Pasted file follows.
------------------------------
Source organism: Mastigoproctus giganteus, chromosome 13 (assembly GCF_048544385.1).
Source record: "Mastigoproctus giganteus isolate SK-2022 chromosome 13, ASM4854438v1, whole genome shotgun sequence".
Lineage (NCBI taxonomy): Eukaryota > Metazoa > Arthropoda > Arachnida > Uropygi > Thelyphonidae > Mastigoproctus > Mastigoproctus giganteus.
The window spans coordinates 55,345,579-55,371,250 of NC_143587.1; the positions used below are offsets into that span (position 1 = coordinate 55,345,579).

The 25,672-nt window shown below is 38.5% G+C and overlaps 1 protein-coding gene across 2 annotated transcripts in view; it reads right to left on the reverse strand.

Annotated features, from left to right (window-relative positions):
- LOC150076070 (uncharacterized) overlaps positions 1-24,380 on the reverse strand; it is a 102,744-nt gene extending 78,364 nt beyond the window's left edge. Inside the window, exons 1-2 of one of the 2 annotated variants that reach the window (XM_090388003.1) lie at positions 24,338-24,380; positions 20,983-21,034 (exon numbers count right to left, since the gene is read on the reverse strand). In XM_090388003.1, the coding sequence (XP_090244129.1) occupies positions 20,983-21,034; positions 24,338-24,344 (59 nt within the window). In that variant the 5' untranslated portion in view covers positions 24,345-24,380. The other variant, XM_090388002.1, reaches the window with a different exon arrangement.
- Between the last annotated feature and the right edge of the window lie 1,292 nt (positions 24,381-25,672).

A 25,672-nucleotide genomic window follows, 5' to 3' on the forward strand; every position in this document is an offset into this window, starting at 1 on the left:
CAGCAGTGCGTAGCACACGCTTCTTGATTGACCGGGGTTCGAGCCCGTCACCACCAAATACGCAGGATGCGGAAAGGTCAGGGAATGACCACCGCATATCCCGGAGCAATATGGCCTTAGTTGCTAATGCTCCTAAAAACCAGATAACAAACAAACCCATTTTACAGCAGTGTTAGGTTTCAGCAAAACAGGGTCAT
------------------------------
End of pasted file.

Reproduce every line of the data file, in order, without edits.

Source organism: Mastigoproctus giganteus, chromosome 13 (assembly GCF_048544385.1).
Source record: "Mastigoproctus giganteus isolate SK-2022 chromosome 13, ASM4854438v1, whole genome shotgun sequence".
Lineage (NCBI taxonomy): Eukaryota > Metazoa > Arthropoda > Arachnida > Uropygi > Thelyphonidae > Mastigoproctus > Mastigoproctus giganteus.
The window spans coordinates 55,345,579-55,371,250 of NC_143587.1; the positions used below are offsets into that span (position 1 = coordinate 55,345,579).

The 25,672-nt window shown below is 38.5% G+C and overlaps 1 protein-coding gene across 2 annotated transcripts in view; it reads right to left on the reverse strand.

Annotated features, from left to right (window-relative positions):
- LOC150076070 (uncharacterized) overlaps positions 1-24,380 on the reverse strand; it is a 102,744-nt gene extending 78,364 nt beyond the window's left edge. Inside the window, exons 1-2 of one of the 2 annotated variants that reach the window (XM_090388003.1) lie at positions 24,338-24,380; positions 20,983-21,034 (exon numbers count right to left, since the gene is read on the reverse strand). In XM_090388003.1, the coding sequence (XP_090244129.1) occupies positions 20,983-21,034; positions 24,338-24,344 (59 nt within the window). In that variant the 5' untranslated portion in view covers positions 24,345-24,380. The other variant, XM_090388002.1, reaches the window with a different exon arrangement.
- Between the last annotated feature and the right edge of the window lie 1,292 nt (positions 24,381-25,672).

A 25,672-nucleotide genomic window follows, 5' to 3' on the forward strand; every position in this document is an offset into this window, starting at 1 on the left:
CAGCAGTGCGTAGCACACGCTTCTTGATTGACCGGGGTTCGAGCCCGTCACCACCAAATACGCAGGATGCGGAAAGGTCAGGGAATGACCACCGCATATCCCGGAGCAATATGGCCTTAGTTGCTAATGCTCCTAAAAACCAGATAACAAACAAACCCATTTTACAGCAGTGTTAGGTTTCAGCAAAACAGGGTCAT